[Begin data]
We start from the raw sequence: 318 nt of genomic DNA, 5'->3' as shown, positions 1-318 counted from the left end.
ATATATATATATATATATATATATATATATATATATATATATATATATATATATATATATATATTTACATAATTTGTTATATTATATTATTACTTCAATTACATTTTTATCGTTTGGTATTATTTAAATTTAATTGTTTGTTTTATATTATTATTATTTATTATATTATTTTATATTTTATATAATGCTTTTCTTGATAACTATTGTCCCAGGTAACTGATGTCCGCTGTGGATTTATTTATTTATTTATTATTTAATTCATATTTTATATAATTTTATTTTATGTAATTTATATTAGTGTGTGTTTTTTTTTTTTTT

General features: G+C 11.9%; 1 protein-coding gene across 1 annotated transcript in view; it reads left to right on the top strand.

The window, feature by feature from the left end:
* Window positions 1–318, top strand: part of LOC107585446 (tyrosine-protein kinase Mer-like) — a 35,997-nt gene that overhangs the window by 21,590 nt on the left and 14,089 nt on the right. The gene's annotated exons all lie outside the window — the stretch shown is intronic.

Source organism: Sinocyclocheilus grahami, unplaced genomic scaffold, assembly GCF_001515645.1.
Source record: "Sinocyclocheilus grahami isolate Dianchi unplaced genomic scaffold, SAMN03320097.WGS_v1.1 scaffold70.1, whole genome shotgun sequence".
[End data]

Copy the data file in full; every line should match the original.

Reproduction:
We start from the raw sequence: 318 nt of genomic DNA, 5'->3' as shown, positions 1-318 counted from the left end.
ATATATATATATATATATATATATATATATATATATATATATATATATATATATATATATATATTTACATAATTTGTTATATTATATTATTACTTCAATTACATTTTTATCGTTTGGTATTATTTAAATTTAATTGTTTGTTTTATATTATTATTATTTATTATATTATTTTATATTTTATATAATGCTTTTCTTGATAACTATTGTCCCAGGTAACTGATGTCCGCTGTGGATTTATTTATTTATTTATTATTTAATTCATATTTTATATAATTTTATTTTATGTAATTTATATTAGTGTGTGTTTTTTTTTTTTTT

General features: G+C 11.9%; 1 protein-coding gene across 1 annotated transcript in view; it reads left to right on the top strand.

The window, feature by feature from the left end:
* Window positions 1–318, top strand: part of LOC107585446 (tyrosine-protein kinase Mer-like) — a 35,997-nt gene that overhangs the window by 21,590 nt on the left and 14,089 nt on the right. The gene's annotated exons all lie outside the window — the stretch shown is intronic.

Source organism: Sinocyclocheilus grahami, unplaced genomic scaffold, assembly GCF_001515645.1.
Source record: "Sinocyclocheilus grahami isolate Dianchi unplaced genomic scaffold, SAMN03320097.WGS_v1.1 scaffold70.1, whole genome shotgun sequence".